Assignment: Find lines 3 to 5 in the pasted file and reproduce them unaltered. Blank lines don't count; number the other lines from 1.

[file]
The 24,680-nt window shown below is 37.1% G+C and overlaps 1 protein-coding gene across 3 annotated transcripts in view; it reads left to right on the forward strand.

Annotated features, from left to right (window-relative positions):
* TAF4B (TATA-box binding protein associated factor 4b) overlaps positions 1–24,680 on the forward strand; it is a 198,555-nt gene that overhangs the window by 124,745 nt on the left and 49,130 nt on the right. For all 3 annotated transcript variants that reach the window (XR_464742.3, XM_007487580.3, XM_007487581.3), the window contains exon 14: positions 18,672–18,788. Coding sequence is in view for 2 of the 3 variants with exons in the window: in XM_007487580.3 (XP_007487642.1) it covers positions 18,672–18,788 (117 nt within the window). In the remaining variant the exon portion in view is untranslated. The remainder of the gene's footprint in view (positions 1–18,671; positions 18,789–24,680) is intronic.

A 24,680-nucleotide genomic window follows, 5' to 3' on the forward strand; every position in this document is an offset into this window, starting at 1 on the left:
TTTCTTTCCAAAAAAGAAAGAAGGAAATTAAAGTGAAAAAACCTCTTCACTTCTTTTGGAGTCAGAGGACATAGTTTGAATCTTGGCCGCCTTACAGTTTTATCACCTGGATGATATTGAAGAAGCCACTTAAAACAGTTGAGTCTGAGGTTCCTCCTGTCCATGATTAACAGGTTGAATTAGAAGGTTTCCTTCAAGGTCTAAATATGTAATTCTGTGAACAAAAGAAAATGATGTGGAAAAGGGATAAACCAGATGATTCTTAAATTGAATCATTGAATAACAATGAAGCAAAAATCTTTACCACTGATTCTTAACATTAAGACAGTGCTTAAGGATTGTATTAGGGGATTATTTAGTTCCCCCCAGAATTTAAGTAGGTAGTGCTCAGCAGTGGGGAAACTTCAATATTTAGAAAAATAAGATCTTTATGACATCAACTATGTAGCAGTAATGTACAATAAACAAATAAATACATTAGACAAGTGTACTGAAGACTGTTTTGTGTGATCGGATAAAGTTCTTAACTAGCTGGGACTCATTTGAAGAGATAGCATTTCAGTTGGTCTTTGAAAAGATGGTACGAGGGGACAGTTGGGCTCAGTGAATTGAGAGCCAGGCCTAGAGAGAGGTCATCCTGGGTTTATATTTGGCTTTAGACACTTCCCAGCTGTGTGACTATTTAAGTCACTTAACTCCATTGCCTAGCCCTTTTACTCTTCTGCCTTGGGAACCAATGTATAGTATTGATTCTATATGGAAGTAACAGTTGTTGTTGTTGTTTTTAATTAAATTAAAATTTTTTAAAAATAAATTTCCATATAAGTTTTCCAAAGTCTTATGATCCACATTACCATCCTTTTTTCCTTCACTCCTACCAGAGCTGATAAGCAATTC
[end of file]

* TAF4B (TATA-box binding protein associated factor 4b) overlaps positions 1–24,680 on the forward strand; it is a 198,555-nt gene that overhangs the window by 124,745 nt on the left and 49,130 nt on the right. For all 3 annotated transcript variants that reach the window (XR_464742.3, XM_007487580.3, XM_007487581.3), the window contains exon 14: positions 18,672–18,788. Coding sequence is in view for 2 of the 3 variants with exons in the window: in XM_007487580.3 (XP_007487642.1) it covers positions 18,672–18,788 (117 nt within the window). In the remaining variant the exon portion in view is untranslated. The remainder of the gene's footprint in view (positions 1–18,671; positions 18,789–24,680) is intronic.

A 24,680-nucleotide genomic window follows, 5' to 3' on the forward strand; every position in this document is an offset into this window, starting at 1 on the left:
TTTCTTTCCAAAAAAGAAAGAAGGAAATTAAAGTGAAAAAACCTCTTCACTTCTTTTGGAGTCAGAGGACATAGTTTGAATCTTGGCCGCCTTACAGTTTTATCACCTGGATGATATTGAAGAAGCCACTTAAAACAGTTGAGTCTGAGGTTCCTCCTGTCCATGATTAACAGGTTGAATTAGAAGGTTTCCTTCAAGGTCTAAATATGTAATTCTGTGAACAAAAGAAAATGATGTGGAAAAGGGATAAACCAGATGATTCTTAAATTGAATCATTGAATAACAATGAAGCAAAAATCTTTACCACTGATTCTTAACATTAAGACAGTGCTTAAGGATTGTATTAGGGGATTATTTAGTTCCCCCCAGAATTTAAGTAGGTAGTGCTCAGCAGTGGGGAAACTTCAATATTTAGAAAAATAAGATCTTTATGACATCAACTATGTAGCAGTAATGTACAATAAACAAATAAATACATTAGACAAGTGTACTGAAGACTGTTTTGTGTGATCGGATAAAGTTCTTAACTAGCTGGGACTCATTTGAAGAGATAGCATTTCAGTTGGTCTTTGAAAAGATGGTACGAGGGGACAGTTGGGCTCAGTGAATTGAGAGCCAGGCCTAGAGAGAGGTCATCCTGGGTTTATATTTGGCTTTAGACACTTCCCAGCTGTGTGACTATTTAAGTCACTTAACTCCATTGCCTAGCCCTTTTACTCTTCTGCCTTGGGAACCAATGTATAGTATTGATTCTATATGGAAGTAACAGTTGTTGTTGTTGTTTTTAATTAAATTAAAATTTTTTAAAAATAAATTTCCATATAAGTTTTCCAAAGTCTTATGATCCACATTACCATCCTTTTTTCCTTCACTCCTACCAGAGCTGATAAGCAATTC